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Bailout

: Bailout Report

Remembering Bear Stearns 13 Months Later: Has CEO James Cayne Taken Blame?

By USLaw.com

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In August 2007, Bear Stearns CEO Jimmy Cayne wrote to Bear investors. Cayne’s mission that August was critically important, and he knew it. In the wake of the shocking failure of two huge Bear Stearns hedge funds with heavy ties to the subprime mortgage market, the CEO needed to convey his confidence in the future of his company. Cayne cooly reassured investors that Bear’s conservative tradition, strong risk management culture, and plan to pare its mortgage backed securities portfolio would assure Bear Stearns a speedy and full recovery from the summer’s disastrous fund collapses.

In Cayne’s words, “You can count on us.” Less than seven months later, Bear was purchased by JP Morgan for $10 per share.

A year later, Cayne sang a completely different tune in an interview with Fortune Magazine titled “The Rise and Fall of Jimmy Cayne.” The ex-Bear Stearns CEO revealed that the strength he projected in the summer of 2007 was in fact false strength. Fortune reported that Cayne “did not know how to deal with the devaluation of the firm’s mortgage-backed securities and other illiquid assets. Nor did he know what to do… when two hedge funds that contained those same toxic assets collapsed and further poisoned the company’s balance sheet.”

The truth according to Jimmy Cayne himself is that Bear’s all-powerful dictator was paralyzed by indecision in the wake of Bear’s hedge fund troubles. Cayne had absolutely no idea how to cope with the company’s financial troubles.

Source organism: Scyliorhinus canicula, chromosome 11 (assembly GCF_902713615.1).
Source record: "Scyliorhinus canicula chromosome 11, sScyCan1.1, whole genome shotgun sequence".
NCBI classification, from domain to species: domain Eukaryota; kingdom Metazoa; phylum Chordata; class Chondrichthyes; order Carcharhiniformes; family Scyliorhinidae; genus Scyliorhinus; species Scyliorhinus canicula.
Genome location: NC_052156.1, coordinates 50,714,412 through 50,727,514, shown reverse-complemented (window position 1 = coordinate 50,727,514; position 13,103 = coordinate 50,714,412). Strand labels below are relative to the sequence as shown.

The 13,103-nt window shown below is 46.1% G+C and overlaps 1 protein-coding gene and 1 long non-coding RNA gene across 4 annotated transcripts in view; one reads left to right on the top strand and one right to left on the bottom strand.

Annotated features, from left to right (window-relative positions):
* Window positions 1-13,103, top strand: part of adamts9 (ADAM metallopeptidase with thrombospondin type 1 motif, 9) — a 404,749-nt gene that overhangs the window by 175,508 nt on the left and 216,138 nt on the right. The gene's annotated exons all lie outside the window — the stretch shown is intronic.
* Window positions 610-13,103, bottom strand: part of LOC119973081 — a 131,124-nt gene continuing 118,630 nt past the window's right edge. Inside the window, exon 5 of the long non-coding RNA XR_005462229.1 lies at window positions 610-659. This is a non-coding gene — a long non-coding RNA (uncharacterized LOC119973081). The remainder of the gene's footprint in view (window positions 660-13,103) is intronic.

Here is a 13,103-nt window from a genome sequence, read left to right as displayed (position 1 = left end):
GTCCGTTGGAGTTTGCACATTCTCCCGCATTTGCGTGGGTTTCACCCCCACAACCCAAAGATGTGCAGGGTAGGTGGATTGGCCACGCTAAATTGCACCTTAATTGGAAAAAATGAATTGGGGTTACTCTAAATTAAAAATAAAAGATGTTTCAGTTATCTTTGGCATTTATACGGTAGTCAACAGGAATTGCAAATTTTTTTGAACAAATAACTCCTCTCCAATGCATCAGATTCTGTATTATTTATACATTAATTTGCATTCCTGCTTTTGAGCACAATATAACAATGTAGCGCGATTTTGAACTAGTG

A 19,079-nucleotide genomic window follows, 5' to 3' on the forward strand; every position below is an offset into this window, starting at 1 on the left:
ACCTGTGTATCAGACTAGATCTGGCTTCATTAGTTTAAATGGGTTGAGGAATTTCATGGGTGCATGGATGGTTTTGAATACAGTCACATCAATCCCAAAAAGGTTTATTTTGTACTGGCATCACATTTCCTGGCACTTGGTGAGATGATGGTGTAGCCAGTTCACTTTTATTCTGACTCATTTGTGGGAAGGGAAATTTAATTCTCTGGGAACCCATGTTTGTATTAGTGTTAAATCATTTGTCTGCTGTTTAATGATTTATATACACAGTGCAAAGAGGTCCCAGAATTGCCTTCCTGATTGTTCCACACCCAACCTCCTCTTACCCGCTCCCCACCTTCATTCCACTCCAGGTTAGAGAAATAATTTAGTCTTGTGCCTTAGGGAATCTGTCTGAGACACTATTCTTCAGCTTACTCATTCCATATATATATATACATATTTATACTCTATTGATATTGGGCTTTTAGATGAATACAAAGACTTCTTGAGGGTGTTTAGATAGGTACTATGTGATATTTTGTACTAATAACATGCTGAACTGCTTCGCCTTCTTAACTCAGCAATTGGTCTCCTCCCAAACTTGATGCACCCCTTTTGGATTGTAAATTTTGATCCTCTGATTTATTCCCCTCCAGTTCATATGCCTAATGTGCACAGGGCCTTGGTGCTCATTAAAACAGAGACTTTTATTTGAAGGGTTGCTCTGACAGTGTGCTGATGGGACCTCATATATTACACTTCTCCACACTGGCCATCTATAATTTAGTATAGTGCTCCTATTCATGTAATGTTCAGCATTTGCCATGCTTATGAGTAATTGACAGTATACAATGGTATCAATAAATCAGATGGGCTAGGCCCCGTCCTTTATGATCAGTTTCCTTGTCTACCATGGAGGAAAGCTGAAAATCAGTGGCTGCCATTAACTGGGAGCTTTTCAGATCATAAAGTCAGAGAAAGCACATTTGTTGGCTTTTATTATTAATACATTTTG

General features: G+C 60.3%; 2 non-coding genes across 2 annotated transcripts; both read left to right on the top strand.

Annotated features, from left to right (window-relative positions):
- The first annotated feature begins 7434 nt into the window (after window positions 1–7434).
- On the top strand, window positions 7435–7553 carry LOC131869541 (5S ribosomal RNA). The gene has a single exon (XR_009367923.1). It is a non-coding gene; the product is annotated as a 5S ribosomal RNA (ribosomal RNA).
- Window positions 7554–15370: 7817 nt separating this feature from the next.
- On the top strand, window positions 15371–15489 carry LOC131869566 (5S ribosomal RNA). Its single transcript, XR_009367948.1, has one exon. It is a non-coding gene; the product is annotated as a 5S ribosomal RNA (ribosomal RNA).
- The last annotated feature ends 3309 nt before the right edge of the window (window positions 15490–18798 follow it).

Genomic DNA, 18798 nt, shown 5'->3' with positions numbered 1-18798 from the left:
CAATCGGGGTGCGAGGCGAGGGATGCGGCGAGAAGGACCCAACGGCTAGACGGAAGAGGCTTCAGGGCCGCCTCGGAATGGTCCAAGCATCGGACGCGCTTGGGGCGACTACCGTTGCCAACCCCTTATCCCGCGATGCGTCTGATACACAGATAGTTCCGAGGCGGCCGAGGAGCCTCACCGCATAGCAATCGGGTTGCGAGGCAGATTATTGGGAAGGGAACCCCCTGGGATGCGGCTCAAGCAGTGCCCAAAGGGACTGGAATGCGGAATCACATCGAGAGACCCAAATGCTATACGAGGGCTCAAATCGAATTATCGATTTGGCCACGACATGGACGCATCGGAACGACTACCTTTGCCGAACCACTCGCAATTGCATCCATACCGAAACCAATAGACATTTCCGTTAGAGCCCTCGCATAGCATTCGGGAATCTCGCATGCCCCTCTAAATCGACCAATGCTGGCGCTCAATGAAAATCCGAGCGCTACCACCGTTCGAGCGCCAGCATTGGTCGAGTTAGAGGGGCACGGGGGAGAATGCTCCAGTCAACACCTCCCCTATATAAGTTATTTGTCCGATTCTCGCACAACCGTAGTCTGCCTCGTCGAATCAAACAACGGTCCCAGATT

In the CEO’s own words: “It was not knowing what to do. It’s not being able to make a definitive decision one way or the other, because I just couldn’t tell you what was going to happen.”

“I didn’t stop it. I didn’t reign in the leverage,” Cayne also admitted to Fortune. Id., Emphasis added. Clearly, Mr. Cayne understood that Bear was overleveraged and blames himself for doing nothing about it.

Conspiracy Theories…

The last widely known conspiracy theory that proved to have any merit was the 1916 poisoning, shooting, and– at last– drowning of mad Russian monk Rasputin.

Still, conspiracy theorists have little to do without a conspiracy of the moment. The fall of Bear Stearns has been embraced by some as their plot du jour. Jimmy Cayne has joined the hunt for a gunman on the grassy knoll.

Fortune discredits Cayne’s delusions with simple common sense:

What Cayne’s conspiracy theory overlooks is the fragility of Bear’s balance sheet. Regardless of whether hedge funds and short-sellers exploited the firm’s weakness, it was Cayne and his colleagues who made the firm financially vulnerable. They sealed the firm’s fate by choosing to finance the vast majority of the firm’s daily needs - about $50 billion a day - in the overnight repurchase agreement(or “repo”) market, using some 71% of its mortgage book as the collateral.

Bear’s reliance on overnight repo effectively gave the overnight lenders - such as Fidelity and Federated Investors - a vote on the firm’s viability every night. And during that fateful week in mid-March, those overnight lenders voted a collective no.

Breakingviews.com made this insightful comment about the Fortune Article:

Cayne?s admission that he didn?t know what to do, even last summer, is extraordinary. If that was the case, [Cayne] should have handed the reins to someone else with more ideas ? or been forced to do so by Bear’s board. But no-one seems to have challenged his leadership until too late.